Pension reforms implemented earlier this year have reduced the state’s pension debt by $5.5 billion. This is the largest single-year debt reduction in Oklahoma history, lawmakers were informed today.
Thanks to recently enacted reforms, the unfunded liability of all the state pension plans has fallen from over $16 billion to $10.6 billion, officials announced.
“The reforms are making a meaningful difference. At a time when nations in Europe as well as other states in our country struggle to even address their structural debt problems, Oklahoma’s financial condition is already exhibiting remarkable improvement,” said state Rep. Randy McDaniel, an Oklahoma City Republican who chairs the House Pension Oversight Committee.
“This is good news for all Oklahomans,” said state Rep. Todd Russ, a Cordell Republican who is vice-chair of the House Pension Oversight Committee. “Workers depending on state pension systems benefit from greater long-term security, and all working families are protected from the tax increases that might have otherwise occurred.”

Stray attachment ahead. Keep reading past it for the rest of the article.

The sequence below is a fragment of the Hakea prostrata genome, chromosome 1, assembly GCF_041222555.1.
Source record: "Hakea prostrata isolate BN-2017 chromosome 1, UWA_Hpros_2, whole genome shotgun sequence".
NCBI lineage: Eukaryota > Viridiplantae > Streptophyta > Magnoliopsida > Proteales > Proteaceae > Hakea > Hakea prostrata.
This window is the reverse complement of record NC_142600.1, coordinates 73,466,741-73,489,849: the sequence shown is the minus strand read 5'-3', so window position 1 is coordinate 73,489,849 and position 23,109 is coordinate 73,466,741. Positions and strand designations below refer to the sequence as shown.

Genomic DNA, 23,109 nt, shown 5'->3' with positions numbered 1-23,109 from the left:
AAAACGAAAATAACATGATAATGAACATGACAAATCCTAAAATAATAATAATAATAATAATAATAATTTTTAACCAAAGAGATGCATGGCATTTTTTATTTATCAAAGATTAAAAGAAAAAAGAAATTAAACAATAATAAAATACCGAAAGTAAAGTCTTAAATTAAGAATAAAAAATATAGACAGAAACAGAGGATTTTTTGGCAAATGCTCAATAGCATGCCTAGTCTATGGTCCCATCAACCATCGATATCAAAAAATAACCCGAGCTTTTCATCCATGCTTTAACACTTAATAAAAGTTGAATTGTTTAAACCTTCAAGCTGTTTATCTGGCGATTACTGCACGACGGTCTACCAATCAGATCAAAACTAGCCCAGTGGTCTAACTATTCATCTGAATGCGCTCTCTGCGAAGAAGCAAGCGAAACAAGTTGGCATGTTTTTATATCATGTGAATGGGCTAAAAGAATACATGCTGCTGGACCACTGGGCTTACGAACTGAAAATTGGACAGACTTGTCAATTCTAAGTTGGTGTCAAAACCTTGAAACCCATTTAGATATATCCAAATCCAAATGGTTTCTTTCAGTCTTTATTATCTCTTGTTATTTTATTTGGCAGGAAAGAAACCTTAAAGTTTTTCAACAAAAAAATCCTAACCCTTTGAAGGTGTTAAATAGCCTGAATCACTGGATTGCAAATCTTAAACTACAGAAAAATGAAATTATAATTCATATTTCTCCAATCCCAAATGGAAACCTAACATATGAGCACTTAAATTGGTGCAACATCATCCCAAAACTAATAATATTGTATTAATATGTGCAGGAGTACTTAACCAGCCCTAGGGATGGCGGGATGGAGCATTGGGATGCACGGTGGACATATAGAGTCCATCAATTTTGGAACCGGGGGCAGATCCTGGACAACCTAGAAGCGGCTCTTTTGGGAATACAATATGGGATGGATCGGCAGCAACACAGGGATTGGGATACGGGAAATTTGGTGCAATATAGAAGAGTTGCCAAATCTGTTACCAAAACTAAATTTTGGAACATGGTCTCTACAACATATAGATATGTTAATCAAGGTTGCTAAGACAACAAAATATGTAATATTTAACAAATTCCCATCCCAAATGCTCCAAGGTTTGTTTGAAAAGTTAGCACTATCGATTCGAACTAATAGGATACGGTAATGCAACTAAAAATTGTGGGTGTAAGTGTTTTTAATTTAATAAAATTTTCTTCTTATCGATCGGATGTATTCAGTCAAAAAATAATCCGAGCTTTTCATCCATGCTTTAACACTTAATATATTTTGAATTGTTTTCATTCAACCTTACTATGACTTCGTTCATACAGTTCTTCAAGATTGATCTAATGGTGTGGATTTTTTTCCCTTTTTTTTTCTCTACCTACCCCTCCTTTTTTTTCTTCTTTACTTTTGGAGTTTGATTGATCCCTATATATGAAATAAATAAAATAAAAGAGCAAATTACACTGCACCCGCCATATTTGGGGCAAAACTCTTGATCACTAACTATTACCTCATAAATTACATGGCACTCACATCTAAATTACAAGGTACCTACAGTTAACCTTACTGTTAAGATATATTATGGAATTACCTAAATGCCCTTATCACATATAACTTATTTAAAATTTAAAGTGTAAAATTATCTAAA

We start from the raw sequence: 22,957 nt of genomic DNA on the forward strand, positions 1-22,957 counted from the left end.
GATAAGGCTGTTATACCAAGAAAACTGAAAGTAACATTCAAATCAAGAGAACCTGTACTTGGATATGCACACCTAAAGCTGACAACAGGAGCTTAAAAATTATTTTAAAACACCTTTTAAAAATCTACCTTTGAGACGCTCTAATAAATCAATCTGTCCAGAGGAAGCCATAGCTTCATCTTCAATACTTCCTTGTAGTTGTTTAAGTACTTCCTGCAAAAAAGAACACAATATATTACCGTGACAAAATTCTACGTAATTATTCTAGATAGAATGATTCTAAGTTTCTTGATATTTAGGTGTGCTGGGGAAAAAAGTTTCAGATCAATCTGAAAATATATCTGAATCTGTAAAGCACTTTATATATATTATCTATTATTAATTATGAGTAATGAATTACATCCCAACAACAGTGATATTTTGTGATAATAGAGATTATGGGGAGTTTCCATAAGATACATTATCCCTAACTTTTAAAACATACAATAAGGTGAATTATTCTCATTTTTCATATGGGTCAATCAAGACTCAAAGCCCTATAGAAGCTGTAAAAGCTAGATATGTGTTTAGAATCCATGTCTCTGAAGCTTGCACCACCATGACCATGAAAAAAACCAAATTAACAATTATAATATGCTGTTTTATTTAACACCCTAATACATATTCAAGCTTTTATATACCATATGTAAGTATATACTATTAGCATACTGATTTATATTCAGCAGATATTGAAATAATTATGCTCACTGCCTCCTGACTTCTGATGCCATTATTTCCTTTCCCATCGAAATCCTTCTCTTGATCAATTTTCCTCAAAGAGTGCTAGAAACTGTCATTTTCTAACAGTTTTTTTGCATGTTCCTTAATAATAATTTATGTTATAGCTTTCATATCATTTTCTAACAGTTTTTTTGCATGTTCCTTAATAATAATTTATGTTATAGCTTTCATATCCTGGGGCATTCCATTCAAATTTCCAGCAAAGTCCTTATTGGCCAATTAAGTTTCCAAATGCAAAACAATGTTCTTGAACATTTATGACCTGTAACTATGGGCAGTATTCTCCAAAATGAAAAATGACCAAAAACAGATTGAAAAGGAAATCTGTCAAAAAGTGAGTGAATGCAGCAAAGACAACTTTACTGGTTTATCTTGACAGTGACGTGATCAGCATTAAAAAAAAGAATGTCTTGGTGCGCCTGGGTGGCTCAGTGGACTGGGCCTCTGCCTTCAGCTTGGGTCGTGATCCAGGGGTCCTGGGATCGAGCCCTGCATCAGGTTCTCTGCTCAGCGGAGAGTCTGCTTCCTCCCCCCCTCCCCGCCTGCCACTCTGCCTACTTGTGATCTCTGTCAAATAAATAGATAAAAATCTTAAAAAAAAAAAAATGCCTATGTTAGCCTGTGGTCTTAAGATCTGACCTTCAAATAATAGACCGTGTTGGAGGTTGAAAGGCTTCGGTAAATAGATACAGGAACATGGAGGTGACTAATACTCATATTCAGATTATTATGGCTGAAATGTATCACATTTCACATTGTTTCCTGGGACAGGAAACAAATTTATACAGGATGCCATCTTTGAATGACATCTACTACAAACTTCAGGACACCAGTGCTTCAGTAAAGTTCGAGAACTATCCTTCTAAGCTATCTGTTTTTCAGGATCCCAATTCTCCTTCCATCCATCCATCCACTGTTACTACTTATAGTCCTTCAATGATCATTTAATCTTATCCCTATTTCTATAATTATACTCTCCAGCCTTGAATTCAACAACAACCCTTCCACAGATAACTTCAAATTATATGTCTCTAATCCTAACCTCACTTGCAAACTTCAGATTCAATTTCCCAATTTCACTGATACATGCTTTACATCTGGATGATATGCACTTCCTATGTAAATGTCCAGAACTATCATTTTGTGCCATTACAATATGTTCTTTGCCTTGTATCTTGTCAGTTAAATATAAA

In addition to reducing debt, the state pension plans are experiencing growth in asset levels. The state’s major pension plans now have $21.5 billion in assets, an increase of over $3.5 billion in the past year due to healthy investment returns.
The combination of a reduced unfunded liability and asset growth has improved the integrated ratio of Oklahoma state pensions from 56 percent to 67 percent, McDaniel noted.
“The reforms we approved this year are working exceedingly well. Our debts are declining significantly while our assets are increasing,” McDaniel said. “Although more can be done to solidify our pension system, this has been an exceptional year for improving the financial stability of our pension plans.”
The reforms enacted this year included House Bill 2132, which requires a funding source before cost-of-living adjustments (COLAs) can be granted, and several acts that increased the retirement age for future employees.